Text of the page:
Myra And Me/Jordan/Three Men In A Boat/
My Last Week With Modolia
Various venues, Edinburgh
August, 1998

The decision to begin this year's Fringe a week before its International big sister has resulted in a gradual, stuttering, slightly bewildered start.

There has however, already been one minor scandal. After the first performance of Northern Theatre Company's Myra And Me at the Gilded Balloon last week, venue sponsors Calder's Brewery reneged on their earlier support. It can now be seen, slightly truncated for reasons of scheduling only, at the Observer Assembly (venue 3). This is deplorable not simply on principle, but also because the play is only tangentially "about" Myra Hindley the words "And Me" are the important part.

Playwright Diane Dubois has taken the situation of a post-student household in which one woman is commissioned to script a TV documentary about Hindley and intelligently and sensitively used it to ask questions about life, art, sensationalism and supply-and-demand media "infotainment". The play does not for a moment pretend to have any answers, but as one character says: "Not to look [at what we fear] now that is disrespectful." It is grimly ironic that events depicted on stage have foretold the work's own knee-jerk reception.

Another show with a similarly gloomy point of departure, Moira Buffini and Anna Reynolds' Jordan, makes its Edinburgh debut at the Pleasance (venue 33) several years after its first outing in London. I am glad to have had this opportunity to say how richly deserved its reputation is. Buffini (directed by her twin sister Fiona) plays Shirley Jones, who escapes from a bleak northern childhood into an even bleaker, violent relationship. Buffini's writing and performance alike are sympathetic, agonising, and at times even find shafts of humour amid the tragedy.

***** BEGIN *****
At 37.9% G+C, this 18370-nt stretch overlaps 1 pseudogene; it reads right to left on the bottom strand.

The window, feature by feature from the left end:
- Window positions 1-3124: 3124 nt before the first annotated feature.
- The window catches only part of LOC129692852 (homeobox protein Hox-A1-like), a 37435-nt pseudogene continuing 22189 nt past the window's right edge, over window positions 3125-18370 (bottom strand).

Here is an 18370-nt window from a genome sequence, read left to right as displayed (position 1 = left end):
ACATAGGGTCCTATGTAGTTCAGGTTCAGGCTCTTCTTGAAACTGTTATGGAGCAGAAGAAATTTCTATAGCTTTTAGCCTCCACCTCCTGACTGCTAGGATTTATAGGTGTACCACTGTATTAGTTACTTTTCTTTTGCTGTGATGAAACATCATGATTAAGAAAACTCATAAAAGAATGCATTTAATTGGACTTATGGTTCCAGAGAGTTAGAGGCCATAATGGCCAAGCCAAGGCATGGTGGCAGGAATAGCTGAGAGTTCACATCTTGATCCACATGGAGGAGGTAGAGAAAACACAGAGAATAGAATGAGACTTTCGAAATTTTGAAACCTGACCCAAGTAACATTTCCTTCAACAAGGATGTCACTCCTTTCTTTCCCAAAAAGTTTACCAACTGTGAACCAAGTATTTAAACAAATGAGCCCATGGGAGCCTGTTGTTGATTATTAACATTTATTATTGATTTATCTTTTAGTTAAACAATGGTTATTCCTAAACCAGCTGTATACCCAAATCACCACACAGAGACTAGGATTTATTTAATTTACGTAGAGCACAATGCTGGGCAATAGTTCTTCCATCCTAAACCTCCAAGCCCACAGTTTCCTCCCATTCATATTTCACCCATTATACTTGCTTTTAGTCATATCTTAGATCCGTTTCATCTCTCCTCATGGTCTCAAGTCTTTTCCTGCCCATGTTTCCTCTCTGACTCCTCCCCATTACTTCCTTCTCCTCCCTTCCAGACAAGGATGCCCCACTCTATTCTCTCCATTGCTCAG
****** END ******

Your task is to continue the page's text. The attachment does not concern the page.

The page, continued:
Rodney Bewes's return performance of Three Men In A Boat (To Say Nothing Of The Dog) is... well, exactly as you would expect Three Men In A Boat to be when performed by Rodney Bewes: affable, diverting and well enough performed, but never demanding.

The greatest delight of my Fringe so far has been Ben Moor's solo comic narrative My Last Week With Modolia (Pleasance). This year he succeeds admirably. As his twentysomething character recounts the history of his love affair with an octogenarian cosmetic surgeon, Moor's trademark oblique observations blend beautifully with a child-like, though never cloying, wonder. Last Week... is as sweet as the nut that Moor undeniably is.

Written for the Financial Times.

Copyright © Ian Shuttleworth; all rights reserved.

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